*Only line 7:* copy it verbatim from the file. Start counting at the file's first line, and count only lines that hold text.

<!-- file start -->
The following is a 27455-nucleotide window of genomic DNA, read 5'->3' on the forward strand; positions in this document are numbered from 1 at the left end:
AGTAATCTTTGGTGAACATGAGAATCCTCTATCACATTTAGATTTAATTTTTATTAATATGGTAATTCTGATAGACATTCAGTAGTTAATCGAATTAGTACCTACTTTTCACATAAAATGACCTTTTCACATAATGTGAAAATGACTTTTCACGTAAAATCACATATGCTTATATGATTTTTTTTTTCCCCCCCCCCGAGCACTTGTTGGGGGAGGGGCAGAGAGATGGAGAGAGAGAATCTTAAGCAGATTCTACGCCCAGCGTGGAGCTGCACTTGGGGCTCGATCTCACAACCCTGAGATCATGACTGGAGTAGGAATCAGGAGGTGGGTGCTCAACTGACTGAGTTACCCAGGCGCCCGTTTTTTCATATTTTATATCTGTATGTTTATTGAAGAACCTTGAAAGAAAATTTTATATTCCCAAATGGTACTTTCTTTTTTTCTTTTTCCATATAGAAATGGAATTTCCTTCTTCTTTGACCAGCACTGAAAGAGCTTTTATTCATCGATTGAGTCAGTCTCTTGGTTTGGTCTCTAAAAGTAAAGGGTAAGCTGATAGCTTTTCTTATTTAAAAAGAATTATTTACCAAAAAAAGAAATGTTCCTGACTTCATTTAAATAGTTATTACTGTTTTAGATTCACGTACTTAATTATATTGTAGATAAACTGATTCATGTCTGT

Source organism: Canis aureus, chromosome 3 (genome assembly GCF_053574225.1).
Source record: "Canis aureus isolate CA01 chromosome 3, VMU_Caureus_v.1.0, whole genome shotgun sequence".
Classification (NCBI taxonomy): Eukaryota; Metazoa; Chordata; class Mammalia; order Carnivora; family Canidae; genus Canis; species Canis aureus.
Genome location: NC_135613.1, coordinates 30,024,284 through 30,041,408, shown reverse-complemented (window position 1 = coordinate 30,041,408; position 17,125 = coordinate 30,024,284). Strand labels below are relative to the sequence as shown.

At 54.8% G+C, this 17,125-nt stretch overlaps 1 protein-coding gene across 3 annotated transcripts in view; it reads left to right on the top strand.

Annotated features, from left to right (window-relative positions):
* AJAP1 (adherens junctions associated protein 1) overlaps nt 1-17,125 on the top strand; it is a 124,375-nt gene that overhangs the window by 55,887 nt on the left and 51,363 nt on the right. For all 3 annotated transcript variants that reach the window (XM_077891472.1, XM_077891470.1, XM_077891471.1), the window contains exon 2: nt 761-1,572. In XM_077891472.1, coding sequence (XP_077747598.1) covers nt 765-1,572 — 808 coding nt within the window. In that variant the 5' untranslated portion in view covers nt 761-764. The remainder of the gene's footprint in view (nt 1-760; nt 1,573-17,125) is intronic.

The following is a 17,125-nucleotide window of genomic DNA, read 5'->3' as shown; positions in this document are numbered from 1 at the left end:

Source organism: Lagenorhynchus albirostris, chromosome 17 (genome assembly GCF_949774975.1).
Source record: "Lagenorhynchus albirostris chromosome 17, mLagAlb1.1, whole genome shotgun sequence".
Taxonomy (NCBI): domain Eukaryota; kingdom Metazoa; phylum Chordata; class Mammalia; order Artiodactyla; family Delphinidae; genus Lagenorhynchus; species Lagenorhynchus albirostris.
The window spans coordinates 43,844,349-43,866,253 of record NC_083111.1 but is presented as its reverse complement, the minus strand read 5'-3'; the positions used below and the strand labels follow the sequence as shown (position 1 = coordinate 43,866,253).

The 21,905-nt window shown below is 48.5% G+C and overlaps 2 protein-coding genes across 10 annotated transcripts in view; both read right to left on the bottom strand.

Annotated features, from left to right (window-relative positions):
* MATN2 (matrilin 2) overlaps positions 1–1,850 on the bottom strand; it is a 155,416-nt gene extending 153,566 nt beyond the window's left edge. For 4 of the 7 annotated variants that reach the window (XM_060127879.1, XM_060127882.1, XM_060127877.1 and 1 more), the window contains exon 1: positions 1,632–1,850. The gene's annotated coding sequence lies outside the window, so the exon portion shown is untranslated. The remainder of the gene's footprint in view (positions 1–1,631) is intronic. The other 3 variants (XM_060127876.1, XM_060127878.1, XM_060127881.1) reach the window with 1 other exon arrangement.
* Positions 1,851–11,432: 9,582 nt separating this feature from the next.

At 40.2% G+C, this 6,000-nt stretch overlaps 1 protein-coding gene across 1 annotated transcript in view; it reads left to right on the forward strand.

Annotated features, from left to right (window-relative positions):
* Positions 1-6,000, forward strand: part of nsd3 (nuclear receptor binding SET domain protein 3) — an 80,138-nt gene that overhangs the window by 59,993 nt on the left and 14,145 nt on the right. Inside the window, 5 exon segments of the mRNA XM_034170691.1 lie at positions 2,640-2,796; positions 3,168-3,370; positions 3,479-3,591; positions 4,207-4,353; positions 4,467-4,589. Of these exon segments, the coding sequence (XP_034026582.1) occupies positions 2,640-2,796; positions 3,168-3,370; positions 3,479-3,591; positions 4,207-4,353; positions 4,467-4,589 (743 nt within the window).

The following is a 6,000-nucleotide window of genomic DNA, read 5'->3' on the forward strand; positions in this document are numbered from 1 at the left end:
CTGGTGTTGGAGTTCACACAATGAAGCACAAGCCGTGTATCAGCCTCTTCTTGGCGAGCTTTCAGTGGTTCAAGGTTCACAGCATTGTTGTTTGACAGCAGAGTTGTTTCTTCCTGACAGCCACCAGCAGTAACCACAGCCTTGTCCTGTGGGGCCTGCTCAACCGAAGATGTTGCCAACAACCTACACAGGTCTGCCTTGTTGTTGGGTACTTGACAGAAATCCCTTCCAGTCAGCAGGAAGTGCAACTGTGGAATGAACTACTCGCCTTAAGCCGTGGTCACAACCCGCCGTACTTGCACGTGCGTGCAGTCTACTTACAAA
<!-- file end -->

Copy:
At 54.8% G+C, this 17,125-nt stretch overlaps 1 protein-coding gene across 3 annotated transcripts in view; it reads left to right on the top strand.